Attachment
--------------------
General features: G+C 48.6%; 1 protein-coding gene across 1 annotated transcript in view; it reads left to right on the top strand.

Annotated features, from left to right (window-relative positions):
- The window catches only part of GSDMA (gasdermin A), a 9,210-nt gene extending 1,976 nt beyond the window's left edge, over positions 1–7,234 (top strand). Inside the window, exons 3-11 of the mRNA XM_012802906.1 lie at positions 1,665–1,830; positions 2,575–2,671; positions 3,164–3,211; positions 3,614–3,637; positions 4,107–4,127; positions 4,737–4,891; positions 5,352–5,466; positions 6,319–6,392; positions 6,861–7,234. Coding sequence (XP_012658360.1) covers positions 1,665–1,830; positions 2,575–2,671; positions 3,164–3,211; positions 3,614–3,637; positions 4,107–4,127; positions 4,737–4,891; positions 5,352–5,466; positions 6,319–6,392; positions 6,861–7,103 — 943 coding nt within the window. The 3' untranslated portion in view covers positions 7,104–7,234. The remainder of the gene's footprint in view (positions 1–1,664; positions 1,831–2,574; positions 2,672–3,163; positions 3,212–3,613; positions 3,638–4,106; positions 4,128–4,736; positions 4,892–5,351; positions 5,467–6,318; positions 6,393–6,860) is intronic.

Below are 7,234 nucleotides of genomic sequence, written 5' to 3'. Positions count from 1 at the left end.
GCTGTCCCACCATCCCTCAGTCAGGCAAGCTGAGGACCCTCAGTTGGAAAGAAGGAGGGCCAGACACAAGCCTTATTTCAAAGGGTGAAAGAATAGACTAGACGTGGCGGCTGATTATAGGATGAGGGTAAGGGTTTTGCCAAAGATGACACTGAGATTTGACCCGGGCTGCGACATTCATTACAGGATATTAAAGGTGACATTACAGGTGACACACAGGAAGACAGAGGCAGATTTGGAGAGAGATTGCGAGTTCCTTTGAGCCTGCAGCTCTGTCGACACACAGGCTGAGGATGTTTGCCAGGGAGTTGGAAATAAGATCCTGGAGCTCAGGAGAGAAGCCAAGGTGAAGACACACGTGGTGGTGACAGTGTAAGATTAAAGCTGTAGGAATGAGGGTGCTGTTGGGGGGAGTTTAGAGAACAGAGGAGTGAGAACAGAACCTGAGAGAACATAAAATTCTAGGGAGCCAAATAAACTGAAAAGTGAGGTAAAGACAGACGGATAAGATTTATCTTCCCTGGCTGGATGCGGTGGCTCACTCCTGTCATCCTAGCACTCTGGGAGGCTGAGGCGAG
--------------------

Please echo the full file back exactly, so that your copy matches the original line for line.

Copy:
General features: G+C 48.6%; 1 protein-coding gene across 1 annotated transcript in view; it reads left to right on the top strand.

Annotated features, from left to right (window-relative positions):
- The window catches only part of GSDMA (gasdermin A), a 9,210-nt gene extending 1,976 nt beyond the window's left edge, over positions 1–7,234 (top strand). Inside the window, exons 3-11 of the mRNA XM_012802906.1 lie at positions 1,665–1,830; positions 2,575–2,671; positions 3,164–3,211; positions 3,614–3,637; positions 4,107–4,127; positions 4,737–4,891; positions 5,352–5,466; positions 6,319–6,392; positions 6,861–7,234. Coding sequence (XP_012658360.1) covers positions 1,665–1,830; positions 2,575–2,671; positions 3,164–3,211; positions 3,614–3,637; positions 4,107–4,127; positions 4,737–4,891; positions 5,352–5,466; positions 6,319–6,392; positions 6,861–7,103 — 943 coding nt within the window. The 3' untranslated portion in view covers positions 7,104–7,234. The remainder of the gene's footprint in view (positions 1–1,664; positions 1,831–2,574; positions 2,672–3,163; positions 3,212–3,613; positions 3,638–4,106; positions 4,128–4,736; positions 4,892–5,351; positions 5,467–6,318; positions 6,393–6,860) is intronic.

Below are 7,234 nucleotides of genomic sequence, written 5' to 3'. Positions count from 1 at the left end.
GCTGTCCCACCATCCCTCAGTCAGGCAAGCTGAGGACCCTCAGTTGGAAAGAAGGAGGGCCAGACACAAGCCTTATTTCAAAGGGTGAAAGAATAGACTAGACGTGGCGGCTGATTATAGGATGAGGGTAAGGGTTTTGCCAAAGATGACACTGAGATTTGACCCGGGCTGCGACATTCATTACAGGATATTAAAGGTGACATTACAGGTGACACACAGGAAGACAGAGGCAGATTTGGAGAGAGATTGCGAGTTCCTTTGAGCCTGCAGCTCTGTCGACACACAGGCTGAGGATGTTTGCCAGGGAGTTGGAAATAAGATCCTGGAGCTCAGGAGAGAAGCCAAGGTGAAGACACACGTGGTGGTGACAGTGTAAGATTAAAGCTGTAGGAATGAGGGTGCTGTTGGGGGGAGTTTAGAGAACAGAGGAGTGAGAACAGAACCTGAGAGAACATAAAATTCTAGGGAGCCAAATAAACTGAAAAGTGAGGTAAAGACAGACGGATAAGATTTATCTTCCCTGGCTGGATGCGGTGGCTCACTCCTGTCATCCTAGCACTCTGGGAGGCTGAGGCGAG